Driving on the Job: What Teens Can & Can’t Do

Driving on the Job: What Teens Can & Can’t Do

by / Wednesday, 08 September 2021 / Published in Workplace Woes
Packages are placed next to the driver in the front seat of a car while being delivered.

For many newly licensed drivers, having a car can mean more options when it comes to employment. Without having to rely on other people for rides or public transportation or having to ride a bike or walk, it can be a lot easier for them to get to and from work. Or perhaps they’re hoping that being able to drive will allow them to do more types of work. But if you’re hoping that driving will be a key part of your job, it’s important to know there are a lot of rules in place about what teens can and can’t do with regards to driving for work. 

Laws for Teens & Driving on the Job

Under requirements from the U.S. Department of Labor, employees who are 16-years-old and younger are strictly prohibited from driving on public roads as part of their job. Even if they have a valid driver’s license, employers aren’t allowed to require them to be driving on public roads. If a teen employee is 17 years old, they may be able to drive as part of their jobs, but under the following limited circumstances:

  • Driving occurs only during daylight hours
  • The employee holds a valid driver’s license for the type of driving involved in the job performed. (Example: a teen who only has a standard driver’s license cannot be doing any driving that requires a commercial driver’s license or a chauffeur’s license.)
  • The employee has successfully completed a state-approved driver’s education course and has no history of moving violations at the time of being hired
  • The car/truck being driven by the teen has seat belts installed for the driver and passengers in the vehicle and the employer has informed the employee that seat belts must be used while the vehicle is being driven.
  • The vehicle being driven does not have a gross vehicle weight of 6,000 pounds or higher
  • Driving is only considered an incidental or occasional part of the job, meaning the teen employee does not spend more than one-third of their time in the workday or more than 20% of their work time in a workweek driving.

If a 17-year-old meets the above requirements to drive, there are further restrictions about what types of driving they can do. The DOL prohibits 17-year-old employees from doing the following:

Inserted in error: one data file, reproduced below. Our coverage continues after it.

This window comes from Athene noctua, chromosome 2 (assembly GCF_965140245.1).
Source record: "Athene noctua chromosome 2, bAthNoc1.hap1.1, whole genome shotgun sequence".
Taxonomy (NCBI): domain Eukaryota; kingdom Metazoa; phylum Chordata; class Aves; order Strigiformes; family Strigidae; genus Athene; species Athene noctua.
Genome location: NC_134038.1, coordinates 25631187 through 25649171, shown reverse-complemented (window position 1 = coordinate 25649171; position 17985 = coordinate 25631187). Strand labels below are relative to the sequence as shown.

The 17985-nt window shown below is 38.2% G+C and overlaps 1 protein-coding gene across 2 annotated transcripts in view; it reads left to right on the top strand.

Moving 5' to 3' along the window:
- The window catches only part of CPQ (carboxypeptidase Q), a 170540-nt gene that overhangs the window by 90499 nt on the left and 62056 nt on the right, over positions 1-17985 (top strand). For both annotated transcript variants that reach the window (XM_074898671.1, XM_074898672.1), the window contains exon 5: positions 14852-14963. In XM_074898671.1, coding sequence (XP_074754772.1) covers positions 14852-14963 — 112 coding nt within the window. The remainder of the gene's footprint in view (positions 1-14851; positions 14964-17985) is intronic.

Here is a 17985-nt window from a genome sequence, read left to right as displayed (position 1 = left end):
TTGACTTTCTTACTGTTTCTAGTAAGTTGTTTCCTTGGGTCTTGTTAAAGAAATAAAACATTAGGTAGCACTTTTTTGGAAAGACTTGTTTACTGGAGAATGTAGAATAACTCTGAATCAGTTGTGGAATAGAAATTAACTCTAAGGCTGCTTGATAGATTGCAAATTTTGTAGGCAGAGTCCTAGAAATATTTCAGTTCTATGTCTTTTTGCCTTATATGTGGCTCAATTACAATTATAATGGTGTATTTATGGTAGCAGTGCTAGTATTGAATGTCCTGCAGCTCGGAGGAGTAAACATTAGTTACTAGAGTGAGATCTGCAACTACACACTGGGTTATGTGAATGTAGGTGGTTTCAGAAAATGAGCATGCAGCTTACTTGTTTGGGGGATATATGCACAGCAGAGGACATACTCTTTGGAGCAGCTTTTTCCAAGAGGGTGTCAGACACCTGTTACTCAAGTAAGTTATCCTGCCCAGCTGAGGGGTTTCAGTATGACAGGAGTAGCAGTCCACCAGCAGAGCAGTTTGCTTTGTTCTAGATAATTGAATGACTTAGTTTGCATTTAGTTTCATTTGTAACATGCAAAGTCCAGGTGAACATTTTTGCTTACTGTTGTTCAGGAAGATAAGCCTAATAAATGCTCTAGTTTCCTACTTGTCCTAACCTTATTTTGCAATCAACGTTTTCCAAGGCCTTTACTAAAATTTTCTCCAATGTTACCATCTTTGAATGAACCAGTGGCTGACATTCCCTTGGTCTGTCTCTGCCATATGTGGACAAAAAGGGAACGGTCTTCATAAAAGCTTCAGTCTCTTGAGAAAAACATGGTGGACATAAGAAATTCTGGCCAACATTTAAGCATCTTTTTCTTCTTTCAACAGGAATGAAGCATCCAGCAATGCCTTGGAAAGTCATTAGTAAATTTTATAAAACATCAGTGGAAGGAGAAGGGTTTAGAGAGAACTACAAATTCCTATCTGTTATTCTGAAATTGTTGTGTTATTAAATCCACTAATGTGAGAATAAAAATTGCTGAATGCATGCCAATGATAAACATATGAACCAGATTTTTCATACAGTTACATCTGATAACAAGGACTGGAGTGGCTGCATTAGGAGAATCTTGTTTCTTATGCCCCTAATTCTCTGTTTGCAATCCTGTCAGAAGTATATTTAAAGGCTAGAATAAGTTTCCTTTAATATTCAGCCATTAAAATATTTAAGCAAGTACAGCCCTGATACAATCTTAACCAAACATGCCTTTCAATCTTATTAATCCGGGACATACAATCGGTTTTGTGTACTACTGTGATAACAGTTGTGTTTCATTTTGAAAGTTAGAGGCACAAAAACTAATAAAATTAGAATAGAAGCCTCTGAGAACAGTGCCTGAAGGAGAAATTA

• Towing vehicles
  • Handling route deliveries or route sales
  • Transportation for hire of property, goods, or passengers
  • Making time sensitive deliveries, such as food deliveries
  • Transporting more than three passengers, including other employees of the employer
  • Driving beyond a 30-mile radius of the place of employment
  • Making more than two trips away from the primary place of employment in any single day to deliver the employer’s goods to a customer
  • Making more than two trips away from the primary place of employment in any single day to transport passengers other than employees of the employer

Given all these legal restrictions, you’ll need to be at least 18 years old before driving can be a considerable part of your job. Even if you’re considering earning extra money by delivering for a service like Doordash, GrubHub, or Uber Eats and you’re under the age of 18, you’ll be out of luck. Each company has their own age requirements for drivers who deliver for them, but none of them allow drivers to be under the age of 18. 

Safety Tips for Teen Food Delivery Drivers

For 18 and 19-year-olds who are able to drive as part of their job, it can be exciting to have new options for employment. But at the same time, there are also safety considerations to keep in mind.

Road safety basics like obeying the speed limit, wearing a seat belt, and driving without distractions are all crucial parts of staying safe on the job. But delivering pizzas can be a surprisingly dangerous occupation. Not only is there the risk of getting into a car accident, robbery is another very common occupational hazard for food delivery drivers since they often work alone, carry cash with them, and may be working late at night. 

When delivering food, be sure to park in well-lit areas and stick to walking in highly visible areas, avoiding places like side or back doors or walking through dark alleys. If possible, position your car so that the headlights of your car illuminate the front of the house you’re looking for. If the address you are supposed to be delivering to seems suspicious for some reason, such as if the house has no lights on or appears to be vacant, move to a safe location, stay in the car, and call your manager for further directions about how to handle the situation. When you leave your car, make sure it is locked and turned off, taking the keys with you. 

Some other good safety tips to keep in mind while delivering food is to carry as little cash as possible and avoid showing cash while handling transactions. Your employer may have limits on how much cash delivery drivers can carry. Also, be sure to figure out exactly where you’re going before you leave the store. Stopping to ask for directions or figure out where you are can leave you vulnerable to criminals. 

Get Help from a Michigan Lawyer

Teen employees have the same rights as everyone else when it comes to workplace safety. If a teen is injured on the job, it’s important to have a lawyer on their side who can make sure all of their rights are being protected and hold the right people accountable. At Goodwin & Scieszka, you’ll be able to talk to a car accident lawyer, but we also specialize in handling workplace accident lawsuits. Contact us today to get started.

Image: iStock / Julio Ricco

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